Nothing, to my way of thinking, is a better proof of a well ordered mind than a man’s ability to stop just where he is and pass some time in his own company.
always read well-tried authors, and if at any moment you find yourself wanting a change from a particular author, go back to ones you have read before.
if you are looking on anyone as a friend when you do not trust him as you trust yourself, you are making a grave mistake, and have failed to grasp sufficiently the full force of true friendship.
the things you should share with your friend are all your worries and deliberations.
I introduced myself to Tim Ferriss last year when I randomly found a post on his blog in which he had interviewed Maria Popova. Actually, I was searching for Brain Picking’s Maria Popova’s interviews as she is such an inspiring blogging personality, the way she curate the content for every post is amazing and seems an example of a creative process, just right out of her imagination.You must check out Brain Pickings. Moreover, scan through Tim Ferriss’ blog which is called FourHourWorkWeek.com and got introduced to his podcast, The Tim Ferriss Show [Podcast Link]. He has done an amazing job by taking more than hundred 60+ minute interviews with some of the successful and interesting people by digging deep into their “mind”, process of their workings, process of maintaining their bodies, listening to their suggestions and how do they motivate, inspire, live and do something that they love to do.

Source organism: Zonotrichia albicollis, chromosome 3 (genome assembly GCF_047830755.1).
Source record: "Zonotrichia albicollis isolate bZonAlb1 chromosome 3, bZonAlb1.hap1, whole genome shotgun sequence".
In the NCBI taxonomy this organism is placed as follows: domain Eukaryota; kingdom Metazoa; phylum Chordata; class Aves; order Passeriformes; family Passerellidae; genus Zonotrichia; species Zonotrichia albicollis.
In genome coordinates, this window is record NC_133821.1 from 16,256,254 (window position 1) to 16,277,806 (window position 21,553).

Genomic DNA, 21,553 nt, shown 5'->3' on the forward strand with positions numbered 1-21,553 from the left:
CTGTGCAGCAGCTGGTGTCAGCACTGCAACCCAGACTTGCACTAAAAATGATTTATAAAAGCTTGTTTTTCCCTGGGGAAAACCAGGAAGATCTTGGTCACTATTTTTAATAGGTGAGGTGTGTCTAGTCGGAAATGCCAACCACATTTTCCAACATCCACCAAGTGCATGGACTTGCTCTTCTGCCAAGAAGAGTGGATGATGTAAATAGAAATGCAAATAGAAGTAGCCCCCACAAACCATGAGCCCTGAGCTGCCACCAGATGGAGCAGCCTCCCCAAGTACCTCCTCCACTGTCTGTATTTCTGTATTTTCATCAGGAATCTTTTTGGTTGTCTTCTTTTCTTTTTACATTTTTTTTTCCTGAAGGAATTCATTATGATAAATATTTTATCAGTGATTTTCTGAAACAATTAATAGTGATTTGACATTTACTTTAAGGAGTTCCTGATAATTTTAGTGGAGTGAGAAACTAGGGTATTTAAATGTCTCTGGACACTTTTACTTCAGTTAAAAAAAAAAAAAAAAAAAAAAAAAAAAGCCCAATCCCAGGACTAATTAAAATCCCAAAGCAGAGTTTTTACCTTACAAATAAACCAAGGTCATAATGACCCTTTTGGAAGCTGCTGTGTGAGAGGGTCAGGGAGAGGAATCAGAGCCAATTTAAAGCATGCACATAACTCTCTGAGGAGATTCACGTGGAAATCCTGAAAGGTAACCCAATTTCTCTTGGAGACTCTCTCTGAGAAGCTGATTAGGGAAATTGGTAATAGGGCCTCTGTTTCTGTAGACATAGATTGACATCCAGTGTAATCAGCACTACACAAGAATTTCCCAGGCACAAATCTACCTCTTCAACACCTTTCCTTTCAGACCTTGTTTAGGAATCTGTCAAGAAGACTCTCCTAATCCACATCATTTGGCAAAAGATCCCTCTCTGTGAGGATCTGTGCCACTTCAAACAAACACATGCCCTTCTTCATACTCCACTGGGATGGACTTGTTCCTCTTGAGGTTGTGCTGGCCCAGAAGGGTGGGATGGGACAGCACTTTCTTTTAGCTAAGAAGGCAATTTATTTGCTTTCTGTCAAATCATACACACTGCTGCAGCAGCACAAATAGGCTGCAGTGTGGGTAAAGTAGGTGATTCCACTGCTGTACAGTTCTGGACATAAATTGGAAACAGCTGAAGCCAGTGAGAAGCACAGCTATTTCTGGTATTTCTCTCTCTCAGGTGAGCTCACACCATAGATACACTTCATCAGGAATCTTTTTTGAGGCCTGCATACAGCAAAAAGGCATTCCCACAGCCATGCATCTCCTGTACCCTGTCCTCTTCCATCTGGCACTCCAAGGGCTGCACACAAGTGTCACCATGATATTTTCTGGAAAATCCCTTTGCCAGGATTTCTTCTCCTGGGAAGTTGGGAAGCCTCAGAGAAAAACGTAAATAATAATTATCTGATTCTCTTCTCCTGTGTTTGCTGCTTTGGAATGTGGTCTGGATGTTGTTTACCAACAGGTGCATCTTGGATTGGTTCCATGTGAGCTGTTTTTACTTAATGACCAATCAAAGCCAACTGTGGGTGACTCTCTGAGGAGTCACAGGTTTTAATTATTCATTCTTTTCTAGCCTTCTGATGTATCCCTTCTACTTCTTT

Tools of Titans is an enormous collection of bits and pieces of interviews that are available on his podcast and highlights the major theme of most of the interviews Tim has included in this book. The book is huge, exceeding 700 pages and is certainly not meant to be read all at once. It’s not Tolstoy’s War and Peace or David Foster Wallace’s Infinite Jest that you can read continuously without moving your body parts for next 7 to 10 days or so. Bear in mind, reading Tools of Titans will take more than that many days since it has a sheer amount of practical information to be processed by our mind. I’d recommend you to take your time with each interview described by Tim, think over it, if there’s a book recommended in between as there are so some interesting book recommendations, try to read few of them or at least do a little research on why the book is being recommended, what’s there inside and is the book for you? Then you can definitely add it to your TBR.
Zero to One presents an optimistic way of thinking about innovation. In this book Peter Theil talks about the progress that can be achieved in any industry or area of business. Theil is known to us for investing in the Facebook and for co-founding the infuriating Paypal and Palantir. Thiel does best when commenting on startup structure and strategy, musing on monopoly and value. This book is a refinement, with new ideas added, of notes from a class that he taught at Stanford. While reading the book I took some notes for myself. These notes are indispensable to me or to anyone who is working in the industry of technology.
For several years, I avoided reading FRANKENSTEIN by Mary Shelly because the name had been caught up in endless clichés and had been inextricably linked with the horror genre, which I consider a bad form of fiction. However, being obsessed on reading more Gothic Fiction and the author herself I decided to give it a read and I confess that I am sorry I have waited for this long.
The story behind the writing this great piece of Gothic Fiction is as animate as the book itself. In 1816, at Lord Byron’s villa on shores of Lake Geneva, Lord Byron himself and his guests Percy Shelley, Mary Shelley, and John Polidori. Byron, inspired by some fireside readings of supernatural tales, suggested that each member of the party should write a ghost story to pass the time. The incident is well described by the author herself in the Author’s Introduction to the book: Continue reading “BOOK REVIEW: Frankenstein by Mary Shelley”→